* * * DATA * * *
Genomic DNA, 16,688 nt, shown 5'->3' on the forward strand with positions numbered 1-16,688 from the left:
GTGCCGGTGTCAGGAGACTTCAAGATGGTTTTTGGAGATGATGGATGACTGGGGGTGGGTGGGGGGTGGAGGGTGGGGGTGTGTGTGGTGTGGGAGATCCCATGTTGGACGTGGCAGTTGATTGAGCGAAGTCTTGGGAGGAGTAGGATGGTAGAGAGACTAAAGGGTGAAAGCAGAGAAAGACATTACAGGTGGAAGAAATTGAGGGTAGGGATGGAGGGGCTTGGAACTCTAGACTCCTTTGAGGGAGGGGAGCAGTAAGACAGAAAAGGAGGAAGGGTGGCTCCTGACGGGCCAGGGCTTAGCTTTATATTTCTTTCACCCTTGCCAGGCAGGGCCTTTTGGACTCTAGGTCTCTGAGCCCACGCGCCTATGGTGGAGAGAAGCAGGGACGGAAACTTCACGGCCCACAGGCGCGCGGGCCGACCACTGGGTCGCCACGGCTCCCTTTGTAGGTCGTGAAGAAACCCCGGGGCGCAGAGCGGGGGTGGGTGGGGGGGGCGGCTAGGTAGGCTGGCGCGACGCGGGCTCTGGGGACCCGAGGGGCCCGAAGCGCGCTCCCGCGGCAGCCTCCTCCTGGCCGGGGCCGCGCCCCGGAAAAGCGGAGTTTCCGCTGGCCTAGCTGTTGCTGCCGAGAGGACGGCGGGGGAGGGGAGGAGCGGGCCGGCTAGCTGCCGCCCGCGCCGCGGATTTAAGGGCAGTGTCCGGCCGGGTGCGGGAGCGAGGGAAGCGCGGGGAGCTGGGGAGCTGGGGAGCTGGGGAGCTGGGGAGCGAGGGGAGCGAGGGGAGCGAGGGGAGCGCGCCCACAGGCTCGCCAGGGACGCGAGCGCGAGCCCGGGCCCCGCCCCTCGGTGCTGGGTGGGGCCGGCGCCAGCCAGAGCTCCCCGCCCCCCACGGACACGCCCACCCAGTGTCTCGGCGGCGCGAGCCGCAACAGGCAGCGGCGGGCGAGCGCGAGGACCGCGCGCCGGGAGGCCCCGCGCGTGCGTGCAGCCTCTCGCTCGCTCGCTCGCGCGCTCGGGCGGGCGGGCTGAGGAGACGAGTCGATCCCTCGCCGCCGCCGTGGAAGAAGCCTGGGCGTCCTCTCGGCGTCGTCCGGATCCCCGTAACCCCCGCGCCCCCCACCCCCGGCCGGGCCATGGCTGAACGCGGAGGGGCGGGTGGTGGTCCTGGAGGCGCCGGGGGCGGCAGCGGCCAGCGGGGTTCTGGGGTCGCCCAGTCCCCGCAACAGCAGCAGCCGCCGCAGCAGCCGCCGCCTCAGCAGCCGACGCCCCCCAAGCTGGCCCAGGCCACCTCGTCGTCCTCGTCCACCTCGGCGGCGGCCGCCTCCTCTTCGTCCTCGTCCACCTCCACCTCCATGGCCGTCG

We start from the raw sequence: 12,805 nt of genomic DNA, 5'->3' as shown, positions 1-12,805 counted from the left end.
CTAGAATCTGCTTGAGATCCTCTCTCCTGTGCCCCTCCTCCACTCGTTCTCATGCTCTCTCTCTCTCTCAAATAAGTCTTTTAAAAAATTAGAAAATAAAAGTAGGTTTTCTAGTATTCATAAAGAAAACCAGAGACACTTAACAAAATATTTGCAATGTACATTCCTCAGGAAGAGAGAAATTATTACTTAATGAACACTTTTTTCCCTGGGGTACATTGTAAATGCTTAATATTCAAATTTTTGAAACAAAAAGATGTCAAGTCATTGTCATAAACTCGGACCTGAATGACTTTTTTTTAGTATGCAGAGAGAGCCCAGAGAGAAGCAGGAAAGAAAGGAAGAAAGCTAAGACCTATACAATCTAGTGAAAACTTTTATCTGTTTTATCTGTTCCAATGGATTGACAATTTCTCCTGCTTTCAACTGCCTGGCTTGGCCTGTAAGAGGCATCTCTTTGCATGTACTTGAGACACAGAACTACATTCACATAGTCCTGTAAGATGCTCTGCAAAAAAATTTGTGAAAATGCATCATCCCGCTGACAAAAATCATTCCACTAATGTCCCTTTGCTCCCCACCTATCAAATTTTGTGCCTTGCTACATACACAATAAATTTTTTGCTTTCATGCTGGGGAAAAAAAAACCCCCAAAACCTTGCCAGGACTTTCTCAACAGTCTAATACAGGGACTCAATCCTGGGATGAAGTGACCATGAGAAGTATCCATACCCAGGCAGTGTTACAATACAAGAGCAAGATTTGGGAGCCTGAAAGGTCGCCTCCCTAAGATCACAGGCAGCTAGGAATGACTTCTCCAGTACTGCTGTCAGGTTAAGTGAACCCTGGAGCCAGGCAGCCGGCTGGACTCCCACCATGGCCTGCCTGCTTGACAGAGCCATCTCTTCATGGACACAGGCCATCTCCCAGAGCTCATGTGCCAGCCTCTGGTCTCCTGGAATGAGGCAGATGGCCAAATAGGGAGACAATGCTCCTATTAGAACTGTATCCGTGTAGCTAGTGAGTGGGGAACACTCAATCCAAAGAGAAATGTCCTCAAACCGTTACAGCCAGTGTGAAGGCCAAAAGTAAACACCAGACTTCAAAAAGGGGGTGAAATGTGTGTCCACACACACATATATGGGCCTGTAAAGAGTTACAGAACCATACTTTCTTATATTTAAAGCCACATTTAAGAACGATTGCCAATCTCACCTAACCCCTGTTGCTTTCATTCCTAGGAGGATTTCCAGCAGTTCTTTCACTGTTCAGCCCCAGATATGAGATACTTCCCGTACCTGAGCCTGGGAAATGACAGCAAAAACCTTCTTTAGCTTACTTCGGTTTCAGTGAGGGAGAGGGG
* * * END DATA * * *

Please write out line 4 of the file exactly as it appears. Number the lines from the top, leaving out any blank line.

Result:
CTAGAATCTGCTTGAGATCCTCTCTCCTGTGCCCCTCCTCCACTCGTTCTCATGCTCTCTCTCTCTCTCAAATAAGTCTTTTAAAAAATTAGAAAATAAAAGTAGGTTTTCTAGTATTCATAAAGAAAACCAGAGACACTTAACAAAATATTTGCAATGTACATTCCTCAGGAAGAGAGAAATTATTACTTAATGAACACTTTTTTCCCTGGGGTACATTGTAAATGCTTAATATTCAAATTTTTGAAACAAAAAGATGTCAAGTCATTGTCATAAACTCGGACCTGAATGACTTTTTTTTAGTATGCAGAGAGAGCCCAGAGAGAAGCAGGAAAGAAAGGAAGAAAGCTAAGACCTATACAATCTAGTGAAAACTTTTATCTGTTTTATCTGTTCCAATGGATTGACAATTTCTCCTGCTTTCAACTGCCTGGCTTGGCCTGTAAGAGGCATCTCTTTGCATGTACTTGAGACACAGAACTACATTCACATAGTCCTGTAAGATGCTCTGCAAAAAAATTTGTGAAAATGCATCATCCCGCTGACAAAAATCATTCCACTAATGTCCCTTTGCTCCCCACCTATCAAATTTTGTGCCTTGCTACATACACAATAAATTTTTTGCTTTCATGCTGGGGAAAAAAAAACCCCCAAAACCTTGCCAGGACTTTCTCAACAGTCTAATACAGGGACTCAATCCTGGGATGAAGTGACCATGAGAAGTATCCATACCCAGGCAGTGTTACAATACAAGAGCAAGATTTGGGAGCCTGAAAGGTCGCCTCCCTAAGATCACAGGCAGCTAGGAATGACTTCTCCAGTACTGCTGTCAGGTTAAGTGAACCCTGGAGCCAGGCAGCCGGCTGGACTCCCACCATGGCCTGCCTGCTTGACAGAGCCATCTCTTCATGGACACAGGCCATCTCCCAGAGCTCATGTGCCAGCCTCTGGTCTCCTGGAATGAGGCAGATGGCCAAATAGGGAGACAATGCTCCTATTAGAACTGTATCCGTGTAGCTAGTGAGTGGGGAACACTCAATCCAAAGAGAAATGTCCTCAAACCGTTACAGCCAGTGTGAAGGCCAAAAGTAAACACCAGACTTCAAAAAGGGGGTGAAATGTGTGTCCACACACACATATATGGGCCTGTAAAGAGTTACAGAACCATACTTTCTTATATTTAAAGCCACATTTAAGAACGATTGCCAATCTCACCTAACCCCTGTTGCTTTCATTCCTAGGAGGATTTCCAGCAGTTCTTTCACTGTTCAGCCCCAGATATGAGATACTTCCCGTACCTGAGCCTGGGAAATGACAGCAAAAACCTTCTTTAGCTTACTTCGGTTTCAGTGAGGGAGAGGGG